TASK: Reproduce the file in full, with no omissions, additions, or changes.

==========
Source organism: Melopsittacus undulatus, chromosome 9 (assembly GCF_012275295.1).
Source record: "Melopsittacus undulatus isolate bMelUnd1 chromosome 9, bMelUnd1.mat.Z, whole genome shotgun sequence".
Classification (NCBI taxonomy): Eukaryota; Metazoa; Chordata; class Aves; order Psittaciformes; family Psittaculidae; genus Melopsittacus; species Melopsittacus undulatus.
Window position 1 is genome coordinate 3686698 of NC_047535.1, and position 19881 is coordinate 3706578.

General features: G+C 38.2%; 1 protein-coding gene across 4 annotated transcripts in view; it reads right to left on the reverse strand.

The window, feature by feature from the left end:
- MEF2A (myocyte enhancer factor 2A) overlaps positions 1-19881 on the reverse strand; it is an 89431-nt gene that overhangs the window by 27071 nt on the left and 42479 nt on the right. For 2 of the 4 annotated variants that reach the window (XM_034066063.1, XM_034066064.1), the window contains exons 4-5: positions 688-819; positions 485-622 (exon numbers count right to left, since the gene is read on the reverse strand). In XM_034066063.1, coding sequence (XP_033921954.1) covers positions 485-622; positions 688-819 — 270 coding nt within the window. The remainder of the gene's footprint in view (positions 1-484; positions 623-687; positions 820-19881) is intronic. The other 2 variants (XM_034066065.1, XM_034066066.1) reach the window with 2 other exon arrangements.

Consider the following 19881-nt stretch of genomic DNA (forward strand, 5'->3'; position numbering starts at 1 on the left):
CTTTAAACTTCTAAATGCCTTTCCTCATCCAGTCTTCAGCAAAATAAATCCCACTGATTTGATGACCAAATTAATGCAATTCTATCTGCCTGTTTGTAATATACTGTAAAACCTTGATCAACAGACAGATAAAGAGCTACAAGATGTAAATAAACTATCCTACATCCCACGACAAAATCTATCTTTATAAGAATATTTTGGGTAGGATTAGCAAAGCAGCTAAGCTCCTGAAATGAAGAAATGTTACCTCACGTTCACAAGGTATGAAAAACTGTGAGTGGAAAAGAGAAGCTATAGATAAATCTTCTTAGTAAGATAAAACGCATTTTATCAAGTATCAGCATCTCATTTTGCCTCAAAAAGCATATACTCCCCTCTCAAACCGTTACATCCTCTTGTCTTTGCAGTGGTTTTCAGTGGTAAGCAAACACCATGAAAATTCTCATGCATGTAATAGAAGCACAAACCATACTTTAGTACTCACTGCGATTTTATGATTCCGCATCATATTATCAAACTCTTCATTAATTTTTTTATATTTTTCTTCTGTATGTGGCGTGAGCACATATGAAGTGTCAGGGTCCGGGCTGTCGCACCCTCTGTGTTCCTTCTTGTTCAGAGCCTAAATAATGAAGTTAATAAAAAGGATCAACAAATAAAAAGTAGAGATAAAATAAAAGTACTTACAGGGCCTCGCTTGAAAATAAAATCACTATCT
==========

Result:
Source organism: Melopsittacus undulatus, chromosome 9 (assembly GCF_012275295.1).
Source record: "Melopsittacus undulatus isolate bMelUnd1 chromosome 9, bMelUnd1.mat.Z, whole genome shotgun sequence".
Classification (NCBI taxonomy): Eukaryota; Metazoa; Chordata; class Aves; order Psittaciformes; family Psittaculidae; genus Melopsittacus; species Melopsittacus undulatus.
Window position 1 is genome coordinate 3686698 of NC_047535.1, and position 19881 is coordinate 3706578.

General features: G+C 38.2%; 1 protein-coding gene across 4 annotated transcripts in view; it reads right to left on the reverse strand.

The window, feature by feature from the left end:
- MEF2A (myocyte enhancer factor 2A) overlaps positions 1-19881 on the reverse strand; it is an 89431-nt gene that overhangs the window by 27071 nt on the left and 42479 nt on the right. For 2 of the 4 annotated variants that reach the window (XM_034066063.1, XM_034066064.1), the window contains exons 4-5: positions 688-819; positions 485-622 (exon numbers count right to left, since the gene is read on the reverse strand). In XM_034066063.1, coding sequence (XP_033921954.1) covers positions 485-622; positions 688-819 — 270 coding nt within the window. The remainder of the gene's footprint in view (positions 1-484; positions 623-687; positions 820-19881) is intronic. The other 2 variants (XM_034066065.1, XM_034066066.1) reach the window with 2 other exon arrangements.

Consider the following 19881-nt stretch of genomic DNA (forward strand, 5'->3'; position numbering starts at 1 on the left):
CTTTAAACTTCTAAATGCCTTTCCTCATCCAGTCTTCAGCAAAATAAATCCCACTGATTTGATGACCAAATTAATGCAATTCTATCTGCCTGTTTGTAATATACTGTAAAACCTTGATCAACAGACAGATAAAGAGCTACAAGATGTAAATAAACTATCCTACATCCCACGACAAAATCTATCTTTATAAGAATATTTTGGGTAGGATTAGCAAAGCAGCTAAGCTCCTGAAATGAAGAAATGTTACCTCACGTTCACAAGGTATGAAAAACTGTGAGTGGAAAAGAGAAGCTATAGATAAATCTTCTTAGTAAGATAAAACGCATTTTATCAAGTATCAGCATCTCATTTTGCCTCAAAAAGCATATACTCCCCTCTCAAACCGTTACATCCTCTTGTCTTTGCAGTGGTTTTCAGTGGTAAGCAAACACCATGAAAATTCTCATGCATGTAATAGAAGCACAAACCATACTTTAGTACTCACTGCGATTTTATGATTCCGCATCATATTATCAAACTCTTCATTAATTTTTTTATATTTTTCTTCTGTATGTGGCGTGAGCACATATGAAGTGTCAGGGTCCGGGCTGTCGCACCCTCTGTGTTCCTTCTTGTTCAGAGCCTAAATAATGAAGTTAATAAAAAGGATCAACAAATAAAAAGTAGAGATAAAATAAAAGTACTTACAGGGCCTCGCTTGAAAATAAAATCACTATCT